Breakfast is easy around our house… and usually not overly imaginative. My husband and I often fend for ourselves – pancakes, French toast, or cereal for him; oatmeal, a poached egg, or toast for me (and coffee… always coffee). Dinner is more involved and requires longer prep time, but we almost never seem to run out of inspiration (and, when we do, there is always pizza).
Ever since we retired, lunch has been a conundrum. Coming up with meals that are tasty, healthy, and relatively quick – the meal trifecta, as far as I’m concerned – hasn’t been easy. Too many times, we look at what is available in the fridge and/or pantry, find nothing inspiring, and decide to go out for lunch. As much as I enjoy a change of scenery with my meals, eating out can get expensive, and most menu choices tend to be calorie dense.
So, before the What’s On Your Plate? co-hosts notice that I’ve hijacked their topic, can you help me out? What do you typically make for lunch in your home? Do you put together a different lunch every day? Do you make a big bowl of something yummy and eat it throughout the week? Are there lunches that are tasty, healthy, and quick that you love to eat? Are there ingredients that you always have on hand so that lunch is never an issue? I would be very grateful if you shared some favorites.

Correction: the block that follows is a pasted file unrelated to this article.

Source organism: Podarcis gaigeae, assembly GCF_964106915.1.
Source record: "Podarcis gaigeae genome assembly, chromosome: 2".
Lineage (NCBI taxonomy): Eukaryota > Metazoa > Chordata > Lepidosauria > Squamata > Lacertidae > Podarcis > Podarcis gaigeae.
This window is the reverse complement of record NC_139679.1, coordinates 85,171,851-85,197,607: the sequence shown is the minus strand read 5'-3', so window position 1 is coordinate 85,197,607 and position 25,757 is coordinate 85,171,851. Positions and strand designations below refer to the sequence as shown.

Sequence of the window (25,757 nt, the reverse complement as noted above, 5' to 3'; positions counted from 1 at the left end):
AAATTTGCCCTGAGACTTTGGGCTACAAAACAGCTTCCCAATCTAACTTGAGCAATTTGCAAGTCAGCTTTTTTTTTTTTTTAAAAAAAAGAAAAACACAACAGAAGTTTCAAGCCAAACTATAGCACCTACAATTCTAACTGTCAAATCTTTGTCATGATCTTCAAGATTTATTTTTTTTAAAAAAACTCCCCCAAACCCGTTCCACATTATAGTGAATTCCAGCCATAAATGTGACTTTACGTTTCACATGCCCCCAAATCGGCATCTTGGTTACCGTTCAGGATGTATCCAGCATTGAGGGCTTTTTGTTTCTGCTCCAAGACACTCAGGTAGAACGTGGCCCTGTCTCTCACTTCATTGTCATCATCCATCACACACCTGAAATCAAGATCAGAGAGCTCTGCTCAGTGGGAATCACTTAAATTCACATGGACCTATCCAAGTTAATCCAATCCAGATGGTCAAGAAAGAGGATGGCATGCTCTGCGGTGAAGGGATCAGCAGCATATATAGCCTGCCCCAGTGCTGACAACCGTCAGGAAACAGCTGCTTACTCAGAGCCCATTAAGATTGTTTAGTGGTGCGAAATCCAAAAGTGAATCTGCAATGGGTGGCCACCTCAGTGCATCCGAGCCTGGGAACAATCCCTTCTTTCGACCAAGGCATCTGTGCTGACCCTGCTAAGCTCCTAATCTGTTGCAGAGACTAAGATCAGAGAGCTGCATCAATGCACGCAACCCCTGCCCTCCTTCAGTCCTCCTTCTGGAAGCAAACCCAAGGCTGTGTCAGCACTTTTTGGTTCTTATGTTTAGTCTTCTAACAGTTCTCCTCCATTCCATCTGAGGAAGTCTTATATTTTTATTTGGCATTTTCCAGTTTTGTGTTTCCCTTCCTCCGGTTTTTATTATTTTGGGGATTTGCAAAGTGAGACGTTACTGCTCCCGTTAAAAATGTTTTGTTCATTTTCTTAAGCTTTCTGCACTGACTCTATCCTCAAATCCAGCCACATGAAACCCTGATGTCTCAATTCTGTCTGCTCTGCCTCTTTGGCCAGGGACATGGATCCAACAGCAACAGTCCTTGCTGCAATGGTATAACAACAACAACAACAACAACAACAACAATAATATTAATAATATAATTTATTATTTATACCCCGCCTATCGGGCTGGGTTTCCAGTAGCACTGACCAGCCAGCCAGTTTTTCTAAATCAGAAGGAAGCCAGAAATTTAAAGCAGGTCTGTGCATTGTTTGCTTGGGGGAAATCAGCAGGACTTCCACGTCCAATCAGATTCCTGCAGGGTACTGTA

And, to avoid Donna and Deb kicking me out when my ruse is discovered, here is a recipe for a lunch we have now and then when we are desperate:
Please check out Deb’s (The Widow Badass) and Donna’s (Retirement Reflections) blogs for their What’s On Your Plate? monthly dinner – or breakfast, lunch, or midnight snack – party. Get inspired by the various dishes they and other bloggers feature and share one of your own (a lunch dish would be nice 😊).
Last year, when my husband and I realized that life as usual wasn’t going to be usual for a while, we started looking for alternatives to our normal foodie ways. Pre-pandemic, we made most of our meals at home but, soon, even simple trips to the grocery store became troublesome due to empty shelves and unwanted crowding. To help keep the trips infrequent, we signed up for a boxed meal delivery service.
Several years ago, we subscribed to Blue Apron’s meal kit service (read my impressions here). This time, based on online reviews, we went with Hello Fresh. We started with their Veggie meal plan (they offer several different plans) to introduce more plant-based meals into our repertoire and expand our cooking experiences. After a few months, we switched to their Meat & Veggies plan for greater meal variety.
Our chosen two-recipe plan provided enough ingredients to make four meals a week, two for each recipe option. Every recipe comes with its own large, four-color instruction card and perfectly portioned ingredients. Most recipes require a few common pantry items that are not included; like cooking oils, butter, and salt and pepper. We received our first box last September and continued the weekly service until recently.